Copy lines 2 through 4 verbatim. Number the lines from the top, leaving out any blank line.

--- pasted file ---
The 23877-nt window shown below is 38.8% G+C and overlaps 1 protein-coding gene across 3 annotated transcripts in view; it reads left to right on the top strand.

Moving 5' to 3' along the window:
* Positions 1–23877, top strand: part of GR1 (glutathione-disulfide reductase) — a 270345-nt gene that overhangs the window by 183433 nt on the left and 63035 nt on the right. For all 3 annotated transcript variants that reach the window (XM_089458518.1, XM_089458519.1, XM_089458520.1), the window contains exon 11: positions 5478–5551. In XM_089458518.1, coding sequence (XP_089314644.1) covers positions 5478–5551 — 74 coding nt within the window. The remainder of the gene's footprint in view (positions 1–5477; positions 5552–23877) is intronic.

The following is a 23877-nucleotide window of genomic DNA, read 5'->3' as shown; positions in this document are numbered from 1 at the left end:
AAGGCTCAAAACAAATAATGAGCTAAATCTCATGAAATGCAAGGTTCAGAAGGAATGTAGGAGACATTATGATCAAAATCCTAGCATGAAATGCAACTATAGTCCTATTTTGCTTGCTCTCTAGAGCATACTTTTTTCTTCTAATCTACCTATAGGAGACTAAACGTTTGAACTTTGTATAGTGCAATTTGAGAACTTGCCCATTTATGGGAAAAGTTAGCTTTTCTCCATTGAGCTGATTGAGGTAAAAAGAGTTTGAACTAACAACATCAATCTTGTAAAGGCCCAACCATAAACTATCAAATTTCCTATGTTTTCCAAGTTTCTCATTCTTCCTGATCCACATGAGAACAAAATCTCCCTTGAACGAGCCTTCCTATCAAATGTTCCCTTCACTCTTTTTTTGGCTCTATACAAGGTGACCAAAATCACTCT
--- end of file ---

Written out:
Moving 5' to 3' along the window:
* Positions 1–23877, top strand: part of GR1 (glutathione-disulfide reductase) — a 270345-nt gene that overhangs the window by 183433 nt on the left and 63035 nt on the right. For all 3 annotated transcript variants that reach the window (XM_089458518.1, XM_089458519.1, XM_089458520.1), the window contains exon 11: positions 5478–5551. In XM_089458518.1, coding sequence (XP_089314644.1) covers positions 5478–5551 — 74 coding nt within the window. The remainder of the gene's footprint in view (positions 1–5477; positions 5552–23877) is intronic.

The following is a 23877-nucleotide window of genomic DNA, read 5'->3' as shown; positions in this document are numbered from 1 at the left end: